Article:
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My daughter and her fiancé are doctors. Should their invitations include their professional titles?
It depends on who's hosting the event. "If it's the bride's parents, tradition calls for leaving off their daughter's title on the stationery," says associate style editor Katie Covington. "But if the couple is issuing the invites, including 'Doctor' before their names is completely optional." If you're hosting, refer to your daughter by her first and middle names only, but include her fiancé's full name (first, middle, last), as well as his title of doctor. (For the record, "Doctor" in stationery-speak means a medical doctor, not a Ph.D. Also, you should never include an academic or professional degree such as M.D. or Ph.D. after a name.) Still, the etiquette of wording invitations, and of addressing envelopes, is constantly evolving, mostly toward the casual. In general, as long as you're consistent in how you address people and in whether you abbreviate or spell out their titles, you've covered your bases.
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Nowadays, they're completely optional. They were developed back in the 1700s to protect the important contents from the wear and tear of delivery. The idea was that recipients would open and discard the dirty exterior, revealing the pristine inner envelope inside. Today, there are a few more practical reasons for using them. They let you address the invitation to more people than would fit on the outer envelope, which is very helpful if you’re inviting a family with a lot of kids. Ironically, they're also useful if you don’t want children at your event—the absence of their names on the inner envelope subtly reinforces this idea. Finally, if you're letting singles bring a date, this is the place to write their name "and Guest."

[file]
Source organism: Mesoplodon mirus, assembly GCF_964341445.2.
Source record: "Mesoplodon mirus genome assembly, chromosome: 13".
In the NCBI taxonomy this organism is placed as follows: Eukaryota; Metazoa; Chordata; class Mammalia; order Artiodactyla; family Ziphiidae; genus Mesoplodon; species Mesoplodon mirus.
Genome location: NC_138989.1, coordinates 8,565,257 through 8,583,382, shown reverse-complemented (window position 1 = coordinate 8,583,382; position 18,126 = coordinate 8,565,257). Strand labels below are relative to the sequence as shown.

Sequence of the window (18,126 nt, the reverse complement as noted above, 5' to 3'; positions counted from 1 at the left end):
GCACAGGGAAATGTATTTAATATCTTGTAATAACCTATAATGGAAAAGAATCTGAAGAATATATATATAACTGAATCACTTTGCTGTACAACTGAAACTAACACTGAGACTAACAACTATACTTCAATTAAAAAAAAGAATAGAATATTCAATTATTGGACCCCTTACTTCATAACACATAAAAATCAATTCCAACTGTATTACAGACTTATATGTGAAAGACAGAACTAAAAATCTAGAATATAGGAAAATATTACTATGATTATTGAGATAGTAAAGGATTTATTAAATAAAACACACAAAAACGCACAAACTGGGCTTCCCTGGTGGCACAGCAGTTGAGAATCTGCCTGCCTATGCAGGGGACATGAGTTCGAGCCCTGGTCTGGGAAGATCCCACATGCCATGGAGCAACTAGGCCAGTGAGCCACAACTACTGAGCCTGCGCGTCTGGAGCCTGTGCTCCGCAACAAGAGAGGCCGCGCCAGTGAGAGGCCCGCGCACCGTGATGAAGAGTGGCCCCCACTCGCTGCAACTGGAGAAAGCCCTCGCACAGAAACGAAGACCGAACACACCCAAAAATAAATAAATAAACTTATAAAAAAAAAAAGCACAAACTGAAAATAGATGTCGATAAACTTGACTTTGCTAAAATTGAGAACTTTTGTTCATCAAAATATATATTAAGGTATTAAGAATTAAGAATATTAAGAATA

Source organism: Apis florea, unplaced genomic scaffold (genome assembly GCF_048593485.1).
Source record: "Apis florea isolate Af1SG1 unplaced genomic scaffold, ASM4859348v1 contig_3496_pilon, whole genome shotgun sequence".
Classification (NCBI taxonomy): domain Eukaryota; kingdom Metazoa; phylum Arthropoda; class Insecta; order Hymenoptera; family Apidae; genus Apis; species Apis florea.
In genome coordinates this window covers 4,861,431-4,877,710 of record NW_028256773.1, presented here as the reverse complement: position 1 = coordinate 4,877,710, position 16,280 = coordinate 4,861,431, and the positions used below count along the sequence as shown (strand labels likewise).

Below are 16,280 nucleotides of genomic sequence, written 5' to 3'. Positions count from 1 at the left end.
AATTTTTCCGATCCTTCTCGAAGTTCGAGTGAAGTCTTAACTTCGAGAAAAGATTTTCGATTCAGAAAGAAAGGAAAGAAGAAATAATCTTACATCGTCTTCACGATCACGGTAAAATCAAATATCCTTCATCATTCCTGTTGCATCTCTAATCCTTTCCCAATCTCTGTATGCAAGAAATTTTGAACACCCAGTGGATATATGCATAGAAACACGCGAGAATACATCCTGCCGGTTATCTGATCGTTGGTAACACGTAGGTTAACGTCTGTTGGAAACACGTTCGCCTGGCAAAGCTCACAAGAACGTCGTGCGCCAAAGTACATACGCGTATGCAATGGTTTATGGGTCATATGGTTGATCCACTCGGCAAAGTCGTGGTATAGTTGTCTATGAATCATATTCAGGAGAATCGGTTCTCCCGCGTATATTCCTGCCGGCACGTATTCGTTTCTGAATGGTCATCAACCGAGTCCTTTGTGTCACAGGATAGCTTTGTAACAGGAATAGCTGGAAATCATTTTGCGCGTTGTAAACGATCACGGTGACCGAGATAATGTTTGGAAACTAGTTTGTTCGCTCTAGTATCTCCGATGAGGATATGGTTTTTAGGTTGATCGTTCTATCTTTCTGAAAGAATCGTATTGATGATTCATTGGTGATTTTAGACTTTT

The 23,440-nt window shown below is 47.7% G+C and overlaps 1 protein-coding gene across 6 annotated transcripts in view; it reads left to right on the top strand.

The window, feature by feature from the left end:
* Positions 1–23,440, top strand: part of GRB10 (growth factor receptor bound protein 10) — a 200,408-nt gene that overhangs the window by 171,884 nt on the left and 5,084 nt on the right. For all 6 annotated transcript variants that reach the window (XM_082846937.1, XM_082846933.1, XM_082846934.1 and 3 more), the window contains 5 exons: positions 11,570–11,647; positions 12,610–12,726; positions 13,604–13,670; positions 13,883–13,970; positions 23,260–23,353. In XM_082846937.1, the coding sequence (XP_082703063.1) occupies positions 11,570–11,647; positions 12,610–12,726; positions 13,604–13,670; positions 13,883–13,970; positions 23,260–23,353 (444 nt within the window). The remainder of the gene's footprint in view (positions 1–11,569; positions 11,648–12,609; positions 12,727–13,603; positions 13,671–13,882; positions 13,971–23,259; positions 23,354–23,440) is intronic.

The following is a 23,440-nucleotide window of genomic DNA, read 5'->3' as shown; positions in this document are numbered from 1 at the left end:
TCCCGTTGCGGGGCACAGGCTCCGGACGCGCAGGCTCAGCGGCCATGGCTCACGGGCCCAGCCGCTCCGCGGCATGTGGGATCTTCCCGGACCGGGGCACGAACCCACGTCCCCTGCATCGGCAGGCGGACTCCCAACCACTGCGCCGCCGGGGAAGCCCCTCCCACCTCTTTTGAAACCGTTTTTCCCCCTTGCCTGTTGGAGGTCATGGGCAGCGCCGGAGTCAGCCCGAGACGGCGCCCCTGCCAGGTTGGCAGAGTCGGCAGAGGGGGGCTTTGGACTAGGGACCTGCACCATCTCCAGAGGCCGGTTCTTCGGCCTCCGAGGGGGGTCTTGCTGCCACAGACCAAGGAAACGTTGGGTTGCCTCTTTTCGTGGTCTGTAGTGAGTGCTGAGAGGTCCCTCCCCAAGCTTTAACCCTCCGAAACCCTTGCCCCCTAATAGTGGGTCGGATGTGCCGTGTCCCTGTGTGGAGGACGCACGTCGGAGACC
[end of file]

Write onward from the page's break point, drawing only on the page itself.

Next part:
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Whose return address should we use for our invitations: ours or my parents'? They're paying for the wedding.
Typically, those hosting an event are the ones responsible for collecting the R.S.V.P.'s. However, more and more brides are handling that duty themselves, even if their folks are footing the bill. Here's one reason why that's a smart idea: Guests sending money or something off your registry tend to default to the address listed on the outer envelope. Using your own means presents end up in the right place, saving Mom and Dad from playing middleman. They already get pride of place on the invitation itself (if you're going with the traditional wording of Mr. and Mrs. John Doe request the honor of your presence at the marriage of their daughter). Unless your parents particularly want to be the R.S.V.P. recipients (whether out of custom or because they don't want Aunt Ida to know you two have already moved in together), having all mail come to you ensures their role as host is an honor, not a burden.